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Wikipedia in Schools and the Library

Some people look at Wikipedia as a super-power of the internet, bringing people together for the sake of information sharing and keeping entries up-to-date without the hefty cost of printing thousands of pages a year. However, others worry that the crowdsourcing basis of the website makes it a worrisome place to look for valid information. Further, many in academia worry that their students used to the instant gratification of the internet age, will (and sometimes, in fact, do) stop at the first sight of information and use Wikipedia in place of research.

Some colleges have gone so far as to bar students from citing Wikipedia in their submitted assignments. An action that Wikipedia representative Sandra Ordonez supports, stating that though Wikipedia has been moving towards a focus on quality improvement, it is meant to be a place to gain a beginning understanding of a topic before doing further research and that its information should absolutely be fact-checked. Which, by the way, academic students and researchers should be doing with all of their sources.

While colleges that urge students not to cite Wikipedia on their submitted work are coming from a place of understanding the value of vetting your sources, there is concern surrounding how this plays out in the classroom. Much like the way teaching pure abstinence for sexual education is a naive approach, treating Wikipedia as the black sheep of research ignores its role and value in the research process as well as its value in teaching about good research.

In my library, when patrons have questions about topics I’m not familiar with, I often pull of Wikipedia for quick answers. I find Wikipedia helpful for basic information such as birth/death dates of famous people and brief definitions of events and topics. If I don’t know what someone is asking about, Wikipedia often helps me quickly understand their questions to better serve them. Additionally, there are times when my (adult) patrons want a big overview about a topic that isn’t really succinctly put anywhere but on Wikipedia, and when searching the internet doesn’t come up with a viable option under about 10 pages, we will print Wikipedia articles for them.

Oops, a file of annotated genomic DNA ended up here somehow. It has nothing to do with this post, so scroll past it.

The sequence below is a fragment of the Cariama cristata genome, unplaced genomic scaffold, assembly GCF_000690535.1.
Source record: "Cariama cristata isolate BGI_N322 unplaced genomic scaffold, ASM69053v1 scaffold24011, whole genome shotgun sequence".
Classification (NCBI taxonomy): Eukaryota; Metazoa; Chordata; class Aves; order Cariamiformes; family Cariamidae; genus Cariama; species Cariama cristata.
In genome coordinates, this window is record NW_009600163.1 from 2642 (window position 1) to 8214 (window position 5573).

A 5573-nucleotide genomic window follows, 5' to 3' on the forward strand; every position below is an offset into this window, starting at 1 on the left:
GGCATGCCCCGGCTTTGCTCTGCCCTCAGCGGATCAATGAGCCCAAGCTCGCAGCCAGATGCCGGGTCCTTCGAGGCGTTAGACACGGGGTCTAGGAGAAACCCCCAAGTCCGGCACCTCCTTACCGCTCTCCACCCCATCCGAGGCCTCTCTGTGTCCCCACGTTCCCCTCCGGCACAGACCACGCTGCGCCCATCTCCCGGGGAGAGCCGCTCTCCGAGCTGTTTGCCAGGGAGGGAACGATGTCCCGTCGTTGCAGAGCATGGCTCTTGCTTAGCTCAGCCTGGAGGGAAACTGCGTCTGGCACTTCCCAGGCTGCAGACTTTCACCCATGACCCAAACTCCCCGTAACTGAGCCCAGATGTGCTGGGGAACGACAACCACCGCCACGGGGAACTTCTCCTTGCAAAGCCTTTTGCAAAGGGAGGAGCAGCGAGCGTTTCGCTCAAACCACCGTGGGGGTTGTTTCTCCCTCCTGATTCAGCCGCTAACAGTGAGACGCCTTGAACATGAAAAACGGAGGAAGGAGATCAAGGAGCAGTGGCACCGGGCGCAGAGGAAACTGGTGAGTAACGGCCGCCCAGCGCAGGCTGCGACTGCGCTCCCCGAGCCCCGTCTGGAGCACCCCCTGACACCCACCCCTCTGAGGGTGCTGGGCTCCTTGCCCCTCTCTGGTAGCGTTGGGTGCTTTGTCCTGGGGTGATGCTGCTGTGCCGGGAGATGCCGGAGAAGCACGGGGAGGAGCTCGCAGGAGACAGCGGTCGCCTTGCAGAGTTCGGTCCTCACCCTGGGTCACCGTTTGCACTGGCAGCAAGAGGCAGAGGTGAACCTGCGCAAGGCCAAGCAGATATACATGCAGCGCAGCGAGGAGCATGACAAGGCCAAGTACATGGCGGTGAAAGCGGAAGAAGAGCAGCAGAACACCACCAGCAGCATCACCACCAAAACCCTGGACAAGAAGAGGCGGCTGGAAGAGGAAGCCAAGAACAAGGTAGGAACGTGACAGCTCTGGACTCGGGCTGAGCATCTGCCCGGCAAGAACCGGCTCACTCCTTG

I believe that Wikipedia’s place in the library and in schools is one of valuable information, both in its articles and as a teachable entity. Millions of people work hard to fact check Wikipedia articles and add citations to information that allow Wikipedia to be the best that it can be. While it is true that people can write anything they want in a Wikipedia article, these are often eradicated by other users. The fact that citations are encouraged is another great reason to use Wikipedia as a beginning source– it can lead to much better places to find information by looking at where other people got their information.

These are approaches that good researchers utilize, and are vital for students to learn as they become increasingly independent thinkers. Research and understanding take time and effort, and we can’t ignore sources of information, but rather we must use them with keen, trained eyes, to vet sources for accuracy and accountability. We must see where the information comes from, why it was published to say what it says to determine for ourselves how factual it is. Wikipedia is an essential tool for learning the importance of fact checking and students should see their teachers and educators (and librarians) using it the way that it is meant to be used– as a place to begin research and form a basis of understanding about a topic.

As someone who will educate youth in the future (professionally or just in my own home), I intend to preach understanding, not abstinence, when it comes to Wikipedia and all questionable (so pretty much every) internet sources.

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